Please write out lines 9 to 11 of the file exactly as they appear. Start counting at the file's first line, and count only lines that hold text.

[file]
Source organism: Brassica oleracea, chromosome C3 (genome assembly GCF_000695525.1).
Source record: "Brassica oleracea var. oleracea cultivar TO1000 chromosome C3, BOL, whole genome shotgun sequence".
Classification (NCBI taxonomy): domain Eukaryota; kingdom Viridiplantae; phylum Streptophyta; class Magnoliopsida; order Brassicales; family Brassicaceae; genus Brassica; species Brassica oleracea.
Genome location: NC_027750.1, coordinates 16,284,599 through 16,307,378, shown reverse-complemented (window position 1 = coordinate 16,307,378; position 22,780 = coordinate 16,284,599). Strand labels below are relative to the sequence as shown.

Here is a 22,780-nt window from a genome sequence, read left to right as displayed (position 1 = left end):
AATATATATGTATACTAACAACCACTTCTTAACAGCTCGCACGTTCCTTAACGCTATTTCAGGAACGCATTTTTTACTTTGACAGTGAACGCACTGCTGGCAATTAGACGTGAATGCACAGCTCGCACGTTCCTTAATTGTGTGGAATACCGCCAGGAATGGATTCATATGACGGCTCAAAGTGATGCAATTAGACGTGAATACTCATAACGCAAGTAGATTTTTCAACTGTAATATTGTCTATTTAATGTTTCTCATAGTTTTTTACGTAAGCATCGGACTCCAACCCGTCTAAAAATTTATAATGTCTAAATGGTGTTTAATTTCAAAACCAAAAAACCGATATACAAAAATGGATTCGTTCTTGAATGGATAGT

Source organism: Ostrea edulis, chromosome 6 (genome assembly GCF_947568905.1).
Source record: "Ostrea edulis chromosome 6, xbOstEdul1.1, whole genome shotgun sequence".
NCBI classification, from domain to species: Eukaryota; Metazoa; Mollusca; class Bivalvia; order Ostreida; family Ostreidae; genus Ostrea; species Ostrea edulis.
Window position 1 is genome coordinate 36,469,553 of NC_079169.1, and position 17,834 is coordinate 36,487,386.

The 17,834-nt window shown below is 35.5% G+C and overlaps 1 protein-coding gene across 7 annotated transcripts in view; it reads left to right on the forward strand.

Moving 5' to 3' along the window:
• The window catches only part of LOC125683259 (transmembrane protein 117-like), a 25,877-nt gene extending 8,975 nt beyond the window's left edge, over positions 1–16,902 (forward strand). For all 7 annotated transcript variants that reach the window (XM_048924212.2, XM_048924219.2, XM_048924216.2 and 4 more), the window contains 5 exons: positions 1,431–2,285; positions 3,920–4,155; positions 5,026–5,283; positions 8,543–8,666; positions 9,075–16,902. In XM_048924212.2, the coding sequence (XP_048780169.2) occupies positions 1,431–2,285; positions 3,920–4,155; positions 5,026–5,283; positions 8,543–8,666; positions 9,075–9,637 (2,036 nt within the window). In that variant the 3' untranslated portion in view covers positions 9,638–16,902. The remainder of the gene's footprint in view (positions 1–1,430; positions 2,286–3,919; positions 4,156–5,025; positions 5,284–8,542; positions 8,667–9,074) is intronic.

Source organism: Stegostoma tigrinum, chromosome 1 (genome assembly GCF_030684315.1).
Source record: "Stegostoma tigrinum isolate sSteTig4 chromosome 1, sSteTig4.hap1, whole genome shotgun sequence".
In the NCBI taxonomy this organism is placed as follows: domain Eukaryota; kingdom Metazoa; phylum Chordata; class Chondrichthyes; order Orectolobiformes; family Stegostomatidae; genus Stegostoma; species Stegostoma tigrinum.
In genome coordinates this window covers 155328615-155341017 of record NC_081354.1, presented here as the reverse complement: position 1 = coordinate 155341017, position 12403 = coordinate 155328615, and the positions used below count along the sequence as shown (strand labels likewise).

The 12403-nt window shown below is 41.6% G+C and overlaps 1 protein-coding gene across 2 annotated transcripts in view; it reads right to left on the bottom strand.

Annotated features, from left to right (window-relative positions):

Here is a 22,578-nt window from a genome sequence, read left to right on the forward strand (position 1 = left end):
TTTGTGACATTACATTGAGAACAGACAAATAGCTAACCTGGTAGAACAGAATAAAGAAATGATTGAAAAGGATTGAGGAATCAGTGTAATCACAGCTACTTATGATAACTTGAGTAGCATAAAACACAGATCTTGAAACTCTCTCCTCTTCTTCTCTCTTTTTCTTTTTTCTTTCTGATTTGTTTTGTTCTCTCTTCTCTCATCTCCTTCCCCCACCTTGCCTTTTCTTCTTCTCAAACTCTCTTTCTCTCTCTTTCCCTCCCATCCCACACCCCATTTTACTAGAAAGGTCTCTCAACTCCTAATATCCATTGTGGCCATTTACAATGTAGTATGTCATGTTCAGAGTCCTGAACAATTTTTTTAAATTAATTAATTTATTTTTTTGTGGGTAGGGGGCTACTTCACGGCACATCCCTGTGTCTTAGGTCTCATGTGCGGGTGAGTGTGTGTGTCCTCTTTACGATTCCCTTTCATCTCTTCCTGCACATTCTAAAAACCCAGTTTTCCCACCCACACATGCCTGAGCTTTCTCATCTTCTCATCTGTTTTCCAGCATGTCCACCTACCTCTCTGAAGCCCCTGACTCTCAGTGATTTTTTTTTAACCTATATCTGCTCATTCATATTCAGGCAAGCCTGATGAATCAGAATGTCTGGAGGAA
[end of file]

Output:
NCBI classification, from domain to species: Eukaryota; Metazoa; Mollusca; class Bivalvia; order Ostreida; family Ostreidae; genus Ostrea; species Ostrea edulis.
Window position 1 is genome coordinate 36,469,553 of NC_079169.1, and position 17,834 is coordinate 36,487,386.

The 17,834-nt window shown below is 35.5% G+C and overlaps 1 protein-coding gene across 7 annotated transcripts in view; it reads left to right on the forward strand.